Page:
Posted by: rcottrill | July 3, 2017

Behold, a Stranger at the Door

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Also see 30+ Ideas for Promoting Hymn Singing in your church. As others have contributed ideas, this wonderful resource has grown to over 80 items now. And, for more than three dozen reasons why congregations should still use hymn books rather than merely projecting words on the wall, see The Value of Hymn Books.

Words: Joseph Grigg (b. circa _____, 1720; d. Oct. 29, 1768)
Music: Federal Street, by Henry Keble Oliver (b. Nov. 24, 1800; d. Aug. 12, 1885)

Links:

Wordwise Hymns (Joseph Grigg)
The Cyber Hymnal
Hymnary.org

Note: Grigg was born into an impoverished home. In his early years, he trained to be what was called a mechanic. In the days before automobiles, that word was used of those involved in various kinds of manual labour, including bakers, brewers, blacksmiths, tailors, and more.

In 1743, Mr. Grigg became the assistant pastor to Thomas Bures, at a Presbyterian church on Silver Street in London. When Bures died, four years later, Grigg resigned his position, though he continued to preach in many churches. He also wrote more than forty hymns–apparently beginning to do so at the early age of ten. The present one, in its original form, had a dozen stanzas.

As well as friends and family, others we don’t know personally will sometimes come to our doors. Those representing charities, salesmen wanting us to purchase their products, politicians seeking our vote, cult members trying promoting their teachings, all knock, or ring the bell, at one time or another.

Some are welcome, some aren’t, but most of them want something from us. An exception we’ve experienced lately is a young girl with energy to burn who’s shown up at our door several times. Carrying either a shovel or a rake, she’s volunteered to shovel our snow, or rake our leaves. Though I’ve given her a bit of money when the work was done, she’s never asked for it. Her motive seems to be mainly joyful service.

The Avon Lady and the Fuller Brush Man have represented their companies so long they’ve become American institutions. Alfred Fuller founded the latter business in Boston, in 1906. He started with an investment of $375, and made brushes at night, in a workshop in his sister’s basement. During the day, he offered the brushes for sale door-to-door.

The size of the firm has expanded greatly since those days, and they now include in their catalogue home care and personal care products. Their fame was exploited in two movies, The Fuller Brush Man, starring Red Skelton (1948), and the Fuller Brush Girl, with Lucille Ball (1950). It might surprise you to know that evangelist Billy Graham, in his early days, was a salesman for the company.

In the Bible, the Lord Jesus is pictured as knocking at the door, in a spiritual sense. In a brief message to a church in Loadicea, Christ is scathing in His criticism of them (Rev. 3:14-19). He describes them as materially rich and self-satisfied, but spiritually bankrupt, and calls on them to repent. It seems as though, with all their rituals and religiosity, they had left Christ out. To them Jesus says:

“Behold, I stand at the door and knock. If anyone hears My voice and opens the door, I will come in to him and dine with him [a symbol of fellowship], and he with Me” (Rev. 3:20).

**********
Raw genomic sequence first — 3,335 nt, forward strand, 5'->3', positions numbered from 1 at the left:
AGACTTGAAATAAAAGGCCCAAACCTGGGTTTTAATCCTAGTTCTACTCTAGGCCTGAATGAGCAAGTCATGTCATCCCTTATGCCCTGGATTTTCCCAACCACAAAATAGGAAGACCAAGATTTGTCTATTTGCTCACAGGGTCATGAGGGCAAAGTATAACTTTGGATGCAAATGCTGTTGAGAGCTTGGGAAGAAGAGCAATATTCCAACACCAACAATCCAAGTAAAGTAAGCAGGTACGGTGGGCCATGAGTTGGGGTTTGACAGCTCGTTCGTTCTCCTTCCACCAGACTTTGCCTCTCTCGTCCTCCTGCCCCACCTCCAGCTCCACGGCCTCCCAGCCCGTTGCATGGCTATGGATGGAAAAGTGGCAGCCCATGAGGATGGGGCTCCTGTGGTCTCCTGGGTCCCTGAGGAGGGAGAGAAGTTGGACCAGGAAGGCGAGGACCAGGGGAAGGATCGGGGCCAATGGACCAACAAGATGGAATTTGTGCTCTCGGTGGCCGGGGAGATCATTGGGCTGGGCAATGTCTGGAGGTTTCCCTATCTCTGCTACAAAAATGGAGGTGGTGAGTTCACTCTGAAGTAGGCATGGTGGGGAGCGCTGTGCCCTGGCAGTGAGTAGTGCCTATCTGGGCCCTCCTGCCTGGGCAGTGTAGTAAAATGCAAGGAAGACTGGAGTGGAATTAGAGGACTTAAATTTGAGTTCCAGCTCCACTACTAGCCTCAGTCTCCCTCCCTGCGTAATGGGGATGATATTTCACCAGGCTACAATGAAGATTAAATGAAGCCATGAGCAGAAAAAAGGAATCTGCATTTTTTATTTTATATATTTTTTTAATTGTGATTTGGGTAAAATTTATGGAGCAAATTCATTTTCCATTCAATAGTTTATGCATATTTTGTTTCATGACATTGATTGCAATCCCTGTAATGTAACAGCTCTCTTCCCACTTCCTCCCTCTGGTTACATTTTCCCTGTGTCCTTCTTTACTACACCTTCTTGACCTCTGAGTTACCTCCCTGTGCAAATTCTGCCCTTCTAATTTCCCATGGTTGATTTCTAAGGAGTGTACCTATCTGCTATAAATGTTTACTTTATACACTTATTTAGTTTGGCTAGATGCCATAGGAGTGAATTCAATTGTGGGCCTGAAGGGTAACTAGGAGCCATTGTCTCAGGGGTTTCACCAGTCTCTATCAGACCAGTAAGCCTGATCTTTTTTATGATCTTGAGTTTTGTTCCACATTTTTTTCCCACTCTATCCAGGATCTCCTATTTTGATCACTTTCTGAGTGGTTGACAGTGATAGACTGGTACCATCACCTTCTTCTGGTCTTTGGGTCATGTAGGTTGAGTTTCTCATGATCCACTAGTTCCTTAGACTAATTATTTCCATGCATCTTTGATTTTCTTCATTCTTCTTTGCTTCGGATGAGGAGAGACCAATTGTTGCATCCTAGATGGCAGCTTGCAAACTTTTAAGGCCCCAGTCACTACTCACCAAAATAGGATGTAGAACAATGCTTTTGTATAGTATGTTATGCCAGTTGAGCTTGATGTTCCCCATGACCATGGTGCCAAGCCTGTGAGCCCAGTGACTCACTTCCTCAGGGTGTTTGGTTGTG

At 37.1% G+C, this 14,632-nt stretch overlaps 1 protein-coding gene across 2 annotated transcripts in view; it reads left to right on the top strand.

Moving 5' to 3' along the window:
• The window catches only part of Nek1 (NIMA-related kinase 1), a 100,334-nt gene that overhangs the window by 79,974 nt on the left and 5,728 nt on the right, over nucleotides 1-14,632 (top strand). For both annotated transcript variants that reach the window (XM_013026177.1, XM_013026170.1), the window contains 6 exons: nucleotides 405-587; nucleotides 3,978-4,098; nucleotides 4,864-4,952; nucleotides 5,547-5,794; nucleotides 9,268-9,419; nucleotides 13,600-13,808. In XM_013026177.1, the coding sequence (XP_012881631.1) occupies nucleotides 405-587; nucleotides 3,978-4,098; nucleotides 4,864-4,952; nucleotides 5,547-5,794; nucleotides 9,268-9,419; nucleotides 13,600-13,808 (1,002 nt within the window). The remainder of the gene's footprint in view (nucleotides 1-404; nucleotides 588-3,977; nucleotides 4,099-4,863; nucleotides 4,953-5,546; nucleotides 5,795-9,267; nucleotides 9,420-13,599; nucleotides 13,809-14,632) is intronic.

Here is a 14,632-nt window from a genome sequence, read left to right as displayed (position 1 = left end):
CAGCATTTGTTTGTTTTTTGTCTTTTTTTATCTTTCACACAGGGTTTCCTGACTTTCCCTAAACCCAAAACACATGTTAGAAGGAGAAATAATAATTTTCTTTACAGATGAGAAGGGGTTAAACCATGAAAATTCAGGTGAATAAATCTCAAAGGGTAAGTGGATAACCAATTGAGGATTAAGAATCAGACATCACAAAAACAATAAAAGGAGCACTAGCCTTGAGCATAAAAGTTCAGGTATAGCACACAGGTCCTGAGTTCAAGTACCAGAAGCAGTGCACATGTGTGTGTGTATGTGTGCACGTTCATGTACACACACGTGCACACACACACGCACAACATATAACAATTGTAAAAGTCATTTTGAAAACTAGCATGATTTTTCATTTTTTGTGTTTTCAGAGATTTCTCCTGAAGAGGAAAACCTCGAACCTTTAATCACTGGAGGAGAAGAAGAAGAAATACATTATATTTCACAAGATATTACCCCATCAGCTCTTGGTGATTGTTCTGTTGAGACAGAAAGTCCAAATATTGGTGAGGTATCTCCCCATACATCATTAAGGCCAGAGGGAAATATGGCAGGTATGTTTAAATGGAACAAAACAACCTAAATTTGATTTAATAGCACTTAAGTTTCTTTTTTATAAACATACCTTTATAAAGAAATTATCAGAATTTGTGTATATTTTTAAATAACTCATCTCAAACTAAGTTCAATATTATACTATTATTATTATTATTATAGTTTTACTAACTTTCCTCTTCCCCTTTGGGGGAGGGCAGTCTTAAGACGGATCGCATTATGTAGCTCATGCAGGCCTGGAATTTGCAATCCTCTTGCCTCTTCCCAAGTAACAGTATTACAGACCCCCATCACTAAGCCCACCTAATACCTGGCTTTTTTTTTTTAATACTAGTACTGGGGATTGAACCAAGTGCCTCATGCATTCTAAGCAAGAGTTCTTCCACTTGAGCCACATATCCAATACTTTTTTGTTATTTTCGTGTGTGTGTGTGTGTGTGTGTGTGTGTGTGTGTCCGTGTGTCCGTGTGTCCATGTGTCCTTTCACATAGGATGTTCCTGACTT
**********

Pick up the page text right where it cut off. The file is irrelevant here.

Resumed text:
And what was true for a church has meaning for us personally, too. The Saviour who loves us wants us to trust in Him, and open our lives to Him. We can picture Him at the door of the sinner’ heart, graciously knocking, and patiently waiting.

“As many as received Him [Christ], to them He gave the right to become children of God, to those who believe in His name: who were born, not of blood, nor of the will of the flesh, nor of the will of man, but [born] of God” (Jn. 1:12-13; cf. Jn. 3:3).

The waiting Lord Jesus was portrayed on canvas with a painting of William Holman Hunt’s. Completed in 1853, and called The Light of the World, it pictures Christ standing before a door, seeking entrance. Joseph Grigg wrote a hymn on the same Bible passage about a century before Hunt created his thoughtful painting.

CH-1) Behold, a Stranger at the door!
He gently knocks, has knocked before,
Has waited long, is waiting still:
You treat no other friend so ill.

CH-3) But will He prove a friend indeed?
He will; the very friend you need;
The Friend of sinners–yes, ’tis He,
With garments dyed on Calvary.

CH-6) If thou art poor–and poor thou art–
Lo! He has riches to impart;
Not wealth, in which mean avarice rolls;
O better far, the wealth of souls.

CH-9) Admit Him, for the human breast
Ne’er entertained so kind a Guest;
No mortal tongue their joys can tell
With whom He condescends to dwell.

Questions:
1) Is Christ knocking at the door of your own heart–or the heart of someone you know?

2) What is keeping you (or the person mentioned above) from opening the door?


Links:

Wordwise Hymns (Joseph Grigg)
The Cyber Hymnal
Hymnary.org


Responses

  1. I love hymns and am going to encourage my church to sing some. They are open to it and sing hymns on occasion but there are so many good ones. Thank you for increasing my awareness of them

    • Thank you for your note. You have virtually summarized my whole purpose in the many hundreds of hours spent–and still being spent–on the site. Increasing the awareness of believers regarding our heritage of sacred song is what this blog is all about. God bless you in your efforts to give your congregation a taste of the depth and beauty of our hymnody.


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